So let’s park that for a moment and think about the Red Flower (fire), which, like Mowgli’s tool-using abilities, is posited as an exclusively human possession. Apart from the fact that this is just obviously factually incorrect (forest fires, anyone?), the name the animals use for it is uncomfortably reminiscent of the kind of superstitious, childish speech which Western colonialist authors have patronisingly ascribed to native human populations for several centuries. The Jungle Book, with its essentialist emphasis on Mowgli’s – on humanity’s – innate superiority can be read as a colonialist fable, one perpetuated by its ending (again different from its original’s), which sees Mowgli remaining in the jungle, riding one of the previously untouchable holy elephants: a colonist not deigning to share his technology but expecting to reap the benefits of the jungle, and, what’s worse, ruling it by right, because of his nature. Quite apart from the colonialist overtones, it’s a profoundly anti-democratic sentiment.

And, yes, this is only to be expected in an adaptation of Kipling’s original Jungle Book, published at the end of the empire in 1894; but this present Jungle Book is a remake of something that hardly resembles that original. Besides, the more immediate source material (Disney’s ’67 cartoon) is actually less problematic, which is astonishing given the progress we’re supposed to have made since then. (It’s especially notable that the directors of the remake have made the evil snake Kaa female, without touching the gender of any of the other characters. Did the studio honestly not realise how offensive this is?) It quite honestly beggars belief that this kind of thing can keep getting made.

Film Review: Kung Fu Panda 3

“If you only do what you can do, you’ll never be better than what you are. ”

Jonathan Aibel and Glenn Berger

So…I went to see Kung Fu Panda 3 at the cinema on Saturday evening. By choice.

I mean, there’s nothing I can say that will make that fact any better. The first two films were pretty good, though.

In the third film of the franchise, Our Hero’s biological panda father turns up and offers to take him to a secret panda village in the mountains, making Po’s adopted duck father jealous. Meanwhile, an evil spirit named Kai escapes the spirit world and rampages through China.

The film introduces the concept of chi, a force strongly reminiscent of, well, the Force. Everyone, it seems, has chi, and Kai’s idea in rampaging through China is essentially to steal everyone’s chi, as it makes him more powerful. Po, it is revealed by his Jedi master kung fu teacher Yoda Shifu, must learn to wield chi in order to defeat Kai. Coincidentally, an old scroll informs us that the only place in the whole of China Po can learn this is in the secret panda village.

So…off we all go to the secret panda village, I guess.

There are almost certainly some issues of cultural appropriation around all of the fact that this is a Western film about a fictionalised (fantasised) China; I don’t know enough to comment on them, but it is worth noting that the films have been welcomed in China, and that while the film’s director is Korean, it does also feature a number of Chinese and Chinese-American actors and musicians. (This blog post offers an interesting redemptive reading of the first film from a Chinese perspective.)

So: from my perspective (which is Western), Kung Fu Panda 3 is, visually, an utterly beautiful film. Which is, admittedly, a strange thing to say about a children’s animation; but I defy you to watch the film’s opening sequences, set in a vast and strange spirit world of midair battles and abandoned temples, and not be impressed. Unlike many films of its type, this one is well worth seeing in 3D: it’s at its best when revelling in itself as film, as a visual and aural art form that doesn’t necessarily need any semantic content. The soundtrack is fantastic (Kai’s theme is particularly catchy, and reminds me almost of a gunslinger’s theme from a Clint Eastwood film), and the facial animation has a nuance I wasn’t expecting from a children’s animation: the expressions of the characters manage to capture some quite complex emotions utterly perfectly.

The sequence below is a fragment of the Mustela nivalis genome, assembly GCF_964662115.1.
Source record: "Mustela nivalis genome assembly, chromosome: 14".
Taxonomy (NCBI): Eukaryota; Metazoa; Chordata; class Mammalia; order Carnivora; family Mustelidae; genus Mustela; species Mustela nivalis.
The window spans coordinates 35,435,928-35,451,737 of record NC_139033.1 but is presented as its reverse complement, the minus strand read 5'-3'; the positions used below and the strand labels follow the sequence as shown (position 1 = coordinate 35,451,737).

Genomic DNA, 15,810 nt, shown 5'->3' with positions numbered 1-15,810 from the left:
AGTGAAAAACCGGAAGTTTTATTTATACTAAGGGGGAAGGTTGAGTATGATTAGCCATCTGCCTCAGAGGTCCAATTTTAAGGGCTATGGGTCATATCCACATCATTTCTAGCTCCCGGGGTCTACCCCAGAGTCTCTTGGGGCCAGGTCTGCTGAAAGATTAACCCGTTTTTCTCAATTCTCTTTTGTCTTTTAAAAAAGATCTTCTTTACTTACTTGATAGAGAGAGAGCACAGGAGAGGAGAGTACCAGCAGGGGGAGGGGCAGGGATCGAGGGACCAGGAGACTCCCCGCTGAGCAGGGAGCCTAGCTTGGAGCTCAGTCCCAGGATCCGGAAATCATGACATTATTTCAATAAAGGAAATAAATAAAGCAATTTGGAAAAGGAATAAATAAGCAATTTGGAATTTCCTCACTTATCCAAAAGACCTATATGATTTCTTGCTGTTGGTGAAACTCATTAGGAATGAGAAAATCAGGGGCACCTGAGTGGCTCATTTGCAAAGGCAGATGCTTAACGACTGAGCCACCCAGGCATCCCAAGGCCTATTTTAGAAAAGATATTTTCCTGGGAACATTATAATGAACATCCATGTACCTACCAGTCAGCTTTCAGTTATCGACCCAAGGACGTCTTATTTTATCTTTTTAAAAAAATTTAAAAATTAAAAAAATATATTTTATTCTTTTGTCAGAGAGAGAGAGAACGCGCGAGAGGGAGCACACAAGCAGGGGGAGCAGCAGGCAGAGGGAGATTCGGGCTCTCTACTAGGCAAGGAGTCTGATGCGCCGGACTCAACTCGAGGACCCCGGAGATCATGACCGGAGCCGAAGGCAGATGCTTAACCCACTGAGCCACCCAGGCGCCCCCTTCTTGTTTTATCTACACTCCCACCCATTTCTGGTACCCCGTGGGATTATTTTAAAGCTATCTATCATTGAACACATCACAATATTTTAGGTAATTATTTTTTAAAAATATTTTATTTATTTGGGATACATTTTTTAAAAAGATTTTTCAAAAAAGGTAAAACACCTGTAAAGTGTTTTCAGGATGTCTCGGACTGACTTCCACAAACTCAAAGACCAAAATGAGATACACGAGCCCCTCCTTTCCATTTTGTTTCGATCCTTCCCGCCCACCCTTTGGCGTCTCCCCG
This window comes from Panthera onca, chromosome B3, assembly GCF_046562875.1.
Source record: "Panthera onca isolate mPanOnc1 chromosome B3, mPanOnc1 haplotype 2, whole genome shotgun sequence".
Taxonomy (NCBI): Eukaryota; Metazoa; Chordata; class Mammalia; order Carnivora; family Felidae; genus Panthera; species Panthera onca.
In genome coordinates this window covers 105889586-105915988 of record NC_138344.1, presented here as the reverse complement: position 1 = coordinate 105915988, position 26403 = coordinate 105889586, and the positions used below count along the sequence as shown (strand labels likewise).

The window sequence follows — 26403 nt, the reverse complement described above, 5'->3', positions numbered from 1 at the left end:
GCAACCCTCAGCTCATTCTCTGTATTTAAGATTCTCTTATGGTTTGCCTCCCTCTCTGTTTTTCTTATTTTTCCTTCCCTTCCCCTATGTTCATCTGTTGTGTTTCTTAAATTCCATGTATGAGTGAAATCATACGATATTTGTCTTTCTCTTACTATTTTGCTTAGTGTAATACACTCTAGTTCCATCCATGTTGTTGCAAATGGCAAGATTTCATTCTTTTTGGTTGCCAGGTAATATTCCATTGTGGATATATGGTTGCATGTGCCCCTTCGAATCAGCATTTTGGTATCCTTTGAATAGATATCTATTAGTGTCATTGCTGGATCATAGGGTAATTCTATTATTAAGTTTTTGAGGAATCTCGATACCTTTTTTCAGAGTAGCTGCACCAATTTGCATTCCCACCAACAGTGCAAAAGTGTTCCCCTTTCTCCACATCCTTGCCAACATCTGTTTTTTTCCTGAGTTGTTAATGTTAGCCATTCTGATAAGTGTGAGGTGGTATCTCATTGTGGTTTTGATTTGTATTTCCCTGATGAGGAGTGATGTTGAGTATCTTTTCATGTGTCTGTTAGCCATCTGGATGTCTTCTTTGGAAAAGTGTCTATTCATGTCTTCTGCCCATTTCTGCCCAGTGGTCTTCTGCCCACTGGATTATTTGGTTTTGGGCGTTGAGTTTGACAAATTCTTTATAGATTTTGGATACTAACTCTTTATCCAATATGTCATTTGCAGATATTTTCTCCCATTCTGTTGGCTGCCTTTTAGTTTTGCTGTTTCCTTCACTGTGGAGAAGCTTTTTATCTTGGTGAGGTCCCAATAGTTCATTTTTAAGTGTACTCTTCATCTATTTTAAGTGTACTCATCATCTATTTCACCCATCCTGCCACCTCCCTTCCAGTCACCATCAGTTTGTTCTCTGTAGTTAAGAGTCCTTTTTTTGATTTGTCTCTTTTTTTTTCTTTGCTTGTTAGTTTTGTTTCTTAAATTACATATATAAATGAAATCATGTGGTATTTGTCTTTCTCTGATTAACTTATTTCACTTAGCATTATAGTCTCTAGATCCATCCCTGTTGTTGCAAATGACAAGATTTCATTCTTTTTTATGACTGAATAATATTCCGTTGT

Where the film falls down is in its overt ideological content. Kung Fu Panda 3 wants to be a story about Po Finding Himself, realising who he is beyond all the kung-fuing and bravado; it wants to be a story in which an entire community finds who they are meant to be as people. Unfortunately, this noble objective rather clashes with the fact that, in a film called Kung Fu Panda, audiences do expect a certain amount of kung fu and epic (if sanitised) violence. The result of this clash is a certain superficiality to the plot of the film: Po’s plan for defending the secret panda village from Kai’s inevitable arrival is to capitalise on what the villagers most love doing. So ribbon dancers find themselves wielding numchuks, huggers find themselves  crushing tree trunks, keeper-uppers wield firecrackers. (What they did with all the writers and readers and thinkers I don’t know.) Apparently this has helped the villagers find out who they truly are, which feels like an impoverished way of looking at personal fulfilment; were none of these hitherto peaceable pandas pacifists? And the communal aspect of the film, the element that asks us to see success and fulfilment as constituted by communities rather than individuals, is underserved by the genre’s need to present us with a climactic battle between individuals. Po’s success at becoming a master of chi, at winning the film, feels unearned, failing to recognise the role that the secret panda villagers have had in his transcendence.

That the conceit of the film is creaking at the edges isn’t really a surprise: while “panda who knows kung fu” is a great idea, it is only one idea, which is not very much to spread out over three films. Kung Fu Panda 3‘s thinness, in other words, is a sign that the franchise probably needs to end here, and that doesn’t need to be a bad thing.

Of course, ending is always a bad thing in Hollywood, so inevitably we will be getting another six sequels, with a once-original franchise paling into indifference.

Oh, well.